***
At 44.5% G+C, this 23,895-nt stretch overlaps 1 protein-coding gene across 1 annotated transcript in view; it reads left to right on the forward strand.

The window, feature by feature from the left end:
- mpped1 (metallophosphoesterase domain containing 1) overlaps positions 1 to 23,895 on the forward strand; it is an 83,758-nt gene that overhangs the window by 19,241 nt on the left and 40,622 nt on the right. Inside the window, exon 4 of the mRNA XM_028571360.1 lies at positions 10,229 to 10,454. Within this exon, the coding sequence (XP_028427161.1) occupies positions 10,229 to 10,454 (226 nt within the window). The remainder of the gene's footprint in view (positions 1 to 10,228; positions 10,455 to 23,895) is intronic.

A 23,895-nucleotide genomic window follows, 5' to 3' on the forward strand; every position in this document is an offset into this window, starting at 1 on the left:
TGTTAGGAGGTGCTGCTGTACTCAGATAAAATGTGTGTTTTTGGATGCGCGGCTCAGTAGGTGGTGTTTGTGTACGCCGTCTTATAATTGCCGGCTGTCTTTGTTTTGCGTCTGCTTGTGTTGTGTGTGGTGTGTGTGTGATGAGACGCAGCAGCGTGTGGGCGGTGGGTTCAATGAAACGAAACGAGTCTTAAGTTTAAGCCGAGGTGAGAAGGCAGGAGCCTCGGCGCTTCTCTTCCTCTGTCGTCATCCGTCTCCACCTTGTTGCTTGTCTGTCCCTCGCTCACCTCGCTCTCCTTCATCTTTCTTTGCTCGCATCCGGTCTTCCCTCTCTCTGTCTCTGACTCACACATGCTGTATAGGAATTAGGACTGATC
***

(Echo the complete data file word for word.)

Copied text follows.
At 44.5% G+C, this 23,895-nt stretch overlaps 1 protein-coding gene across 1 annotated transcript in view; it reads left to right on the forward strand.

The window, feature by feature from the left end:
- mpped1 (metallophosphoesterase domain containing 1) overlaps positions 1 to 23,895 on the forward strand; it is an 83,758-nt gene that overhangs the window by 19,241 nt on the left and 40,622 nt on the right. Inside the window, exon 4 of the mRNA XM_028571360.1 lies at positions 10,229 to 10,454. Within this exon, the coding sequence (XP_028427161.1) occupies positions 10,229 to 10,454 (226 nt within the window). The remainder of the gene's footprint in view (positions 1 to 10,228; positions 10,455 to 23,895) is intronic.

A 23,895-nucleotide genomic window follows, 5' to 3' on the forward strand; every position in this document is an offset into this window, starting at 1 on the left:
TGTTAGGAGGTGCTGCTGTACTCAGATAAAATGTGTGTTTTTGGATGCGCGGCTCAGTAGGTGGTGTTTGTGTACGCCGTCTTATAATTGCCGGCTGTCTTTGTTTTGCGTCTGCTTGTGTTGTGTGTGGTGTGTGTGTGATGAGACGCAGCAGCGTGTGGGCGGTGGGTTCAATGAAACGAAACGAGTCTTAAGTTTAAGCCGAGGTGAGAAGGCAGGAGCCTCGGCGCTTCTCTTCCTCTGTCGTCATCCGTCTCCACCTTGTTGCTTGTCTGTCCCTCGCTCACCTCGCTCTCCTTCATCTTTCTTTGCTCGCATCCGGTCTTCCCTCTCTCTGTCTCTGACTCACACATGCTGTATAGGAATTAGGACTGATC